I couldn't help but stare at how that stupidly vapid black bird gnawed at my leg. I named him Greg. He was having a feast, that Greg.
– "Might want to save some for later..." – I cynically joked with him at some point.
Bloody mess. Even though the leg was still attached to me, I had lost any semblance of feeling from my knee down a few hours before.
A fallen 2 Metric Ton boulder to the knee will do that to you.
If I had to describe my emotions at this particular junction in my life, I'd say it was half defeat, half morbid curiosity.
Still, I've got to admit I wasn't all there, within that spanking-new sinkhole
in the middle of the forest. As I accepted my limb's fate I allowed my mind to wander aimlessly.
A cockroach materialized in front of me from deep within my brain. It wasn't a metaphor. It was an specific roach, one of countless critters fallen victim to my footwear during my childhood. She laid there on my mother's kitchen counter, more than half of her body-mass now splattered over the otherwise pristine marble-acrylic surface.
I left her for dead; maybe subconsciously expecting mother to find her and flip out about the over-valued kitchen counter I had probably (but not really) ruined. Just one of those hundreds if not thousands of "precious" and "invaluable" petty little things which mother owned and cared for that didn't include me.
I went ahead and indulged in a lengthy and unsupervised T.V. marathon (commonplace in my household as I, being the product of two power-driven and somewhat apathetic workaholics, had no quarrels in taking advantage of my solitude). Then I lost my spine as prime-time began and decided to go back to clean up my roachy mess before parent A or parent B came back home.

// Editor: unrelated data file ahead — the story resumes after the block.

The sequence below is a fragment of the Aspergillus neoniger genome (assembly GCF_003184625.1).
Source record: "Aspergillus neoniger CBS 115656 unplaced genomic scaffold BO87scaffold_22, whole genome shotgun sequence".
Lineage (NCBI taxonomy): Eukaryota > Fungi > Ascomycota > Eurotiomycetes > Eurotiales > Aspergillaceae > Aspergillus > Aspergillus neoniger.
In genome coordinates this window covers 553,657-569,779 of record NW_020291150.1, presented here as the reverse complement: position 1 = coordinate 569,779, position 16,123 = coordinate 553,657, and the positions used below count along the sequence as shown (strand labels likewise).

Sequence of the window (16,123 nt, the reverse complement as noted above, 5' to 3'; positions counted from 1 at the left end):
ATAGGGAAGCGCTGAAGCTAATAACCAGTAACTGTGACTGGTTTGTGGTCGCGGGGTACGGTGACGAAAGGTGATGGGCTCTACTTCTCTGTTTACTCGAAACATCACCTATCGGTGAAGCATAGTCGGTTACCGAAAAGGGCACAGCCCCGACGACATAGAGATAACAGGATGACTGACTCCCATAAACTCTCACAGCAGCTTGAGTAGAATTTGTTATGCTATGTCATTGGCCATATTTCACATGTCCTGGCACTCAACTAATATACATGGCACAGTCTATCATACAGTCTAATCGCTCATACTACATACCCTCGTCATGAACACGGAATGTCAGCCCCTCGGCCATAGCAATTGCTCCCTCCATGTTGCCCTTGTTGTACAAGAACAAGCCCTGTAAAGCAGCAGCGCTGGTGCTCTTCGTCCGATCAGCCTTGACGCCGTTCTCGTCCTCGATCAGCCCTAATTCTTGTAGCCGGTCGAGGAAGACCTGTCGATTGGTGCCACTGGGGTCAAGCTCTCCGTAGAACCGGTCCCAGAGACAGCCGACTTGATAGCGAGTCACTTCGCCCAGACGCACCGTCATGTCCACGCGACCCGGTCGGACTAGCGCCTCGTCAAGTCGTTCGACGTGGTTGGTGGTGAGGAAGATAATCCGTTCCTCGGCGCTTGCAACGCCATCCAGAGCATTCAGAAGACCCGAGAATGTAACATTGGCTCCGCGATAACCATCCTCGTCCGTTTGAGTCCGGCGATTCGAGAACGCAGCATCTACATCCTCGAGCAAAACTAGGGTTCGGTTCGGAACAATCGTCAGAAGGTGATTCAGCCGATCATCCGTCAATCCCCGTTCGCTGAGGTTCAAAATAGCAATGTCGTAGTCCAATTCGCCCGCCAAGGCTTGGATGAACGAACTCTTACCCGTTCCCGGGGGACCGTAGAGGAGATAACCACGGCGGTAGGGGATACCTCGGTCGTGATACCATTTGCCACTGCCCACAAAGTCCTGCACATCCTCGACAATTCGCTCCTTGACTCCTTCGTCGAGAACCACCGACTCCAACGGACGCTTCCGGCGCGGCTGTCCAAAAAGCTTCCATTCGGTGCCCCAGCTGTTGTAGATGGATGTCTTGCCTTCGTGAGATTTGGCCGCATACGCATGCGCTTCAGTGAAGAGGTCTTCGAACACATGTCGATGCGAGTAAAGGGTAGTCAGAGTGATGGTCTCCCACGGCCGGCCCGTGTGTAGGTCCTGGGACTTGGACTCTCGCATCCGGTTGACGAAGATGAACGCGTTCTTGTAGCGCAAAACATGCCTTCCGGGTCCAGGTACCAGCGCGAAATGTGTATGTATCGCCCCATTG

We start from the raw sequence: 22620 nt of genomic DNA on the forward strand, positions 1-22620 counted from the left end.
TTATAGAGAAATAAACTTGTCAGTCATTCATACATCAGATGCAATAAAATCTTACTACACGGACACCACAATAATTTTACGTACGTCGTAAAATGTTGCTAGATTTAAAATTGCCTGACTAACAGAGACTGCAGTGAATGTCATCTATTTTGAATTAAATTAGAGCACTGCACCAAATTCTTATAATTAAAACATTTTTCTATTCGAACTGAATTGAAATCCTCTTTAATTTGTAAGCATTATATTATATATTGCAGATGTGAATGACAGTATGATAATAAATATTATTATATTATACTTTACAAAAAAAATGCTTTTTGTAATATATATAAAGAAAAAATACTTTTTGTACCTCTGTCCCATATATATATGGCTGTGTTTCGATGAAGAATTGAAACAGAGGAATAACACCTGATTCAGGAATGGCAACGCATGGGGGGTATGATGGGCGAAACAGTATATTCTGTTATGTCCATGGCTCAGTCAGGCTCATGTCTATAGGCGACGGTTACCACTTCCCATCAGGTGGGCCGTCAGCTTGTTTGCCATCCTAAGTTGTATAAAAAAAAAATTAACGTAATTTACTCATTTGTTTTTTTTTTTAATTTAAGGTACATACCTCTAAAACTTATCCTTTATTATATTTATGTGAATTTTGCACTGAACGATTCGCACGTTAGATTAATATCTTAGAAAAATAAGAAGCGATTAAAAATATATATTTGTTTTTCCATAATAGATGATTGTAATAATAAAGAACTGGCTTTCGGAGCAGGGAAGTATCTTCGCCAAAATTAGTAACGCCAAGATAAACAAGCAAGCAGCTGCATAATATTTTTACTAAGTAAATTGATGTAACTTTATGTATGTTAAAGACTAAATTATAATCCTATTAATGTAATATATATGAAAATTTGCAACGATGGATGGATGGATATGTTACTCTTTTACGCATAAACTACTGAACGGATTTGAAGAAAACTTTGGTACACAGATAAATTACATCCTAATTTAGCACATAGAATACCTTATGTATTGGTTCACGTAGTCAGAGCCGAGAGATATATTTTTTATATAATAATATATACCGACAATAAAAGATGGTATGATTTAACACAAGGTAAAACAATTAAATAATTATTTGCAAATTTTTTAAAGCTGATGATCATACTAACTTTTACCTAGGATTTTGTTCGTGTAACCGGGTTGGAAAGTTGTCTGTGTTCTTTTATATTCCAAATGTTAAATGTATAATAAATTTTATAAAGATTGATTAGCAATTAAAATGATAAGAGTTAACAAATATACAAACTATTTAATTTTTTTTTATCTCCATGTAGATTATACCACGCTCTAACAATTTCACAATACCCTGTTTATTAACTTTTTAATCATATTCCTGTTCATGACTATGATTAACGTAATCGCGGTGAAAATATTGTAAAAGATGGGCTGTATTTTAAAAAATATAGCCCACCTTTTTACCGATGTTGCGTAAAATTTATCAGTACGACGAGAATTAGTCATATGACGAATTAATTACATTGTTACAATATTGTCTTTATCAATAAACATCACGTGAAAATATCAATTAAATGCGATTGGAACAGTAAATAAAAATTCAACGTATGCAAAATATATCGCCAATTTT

Ants had partially beat me to it. Three of her bottom legs were missing. Some of the internal goo that had sprayed out had been scraped off and taken back to the ant colony a while ago.
I grabbed a chair, sat down, and contemplated this peaceful yet pulsating view. That's when I realized she wasn't dead.
I wasn't surprised, at all. We've all heard the scientific fact / horror tale of the roach's ability to stay alive even a week after being decapitated.
There she lay. Antennae sporadically moving slowly. Back in real life, that's when I rationalized that if cockroaches have feelings, she might've felt how I did there in my cave, under my rock, defeated, annoyed, delusional even.
Then shit got real. I remembered how the ants crept up and bit just a little too high up the roach's body. She began flailing her legs in what I considered to be the entomological equivalent to excruciating agony.
– "Fuck that" – I thought.
I might not consider myself a "pussy", but pain and I don't fare well. Not too long before this moment, adrenaline's effect had worn off, pain had caught up to me, and dying by simply giving up had seemed a bit too real of an option for me to now let that bird (or any other animal which might follow) catch up with the parts of me still sending synapse up my spine.
A vegan fruit-cake "friend" of mine once explained to me how, during his one-week fast, he had achieved a state of "ketosis".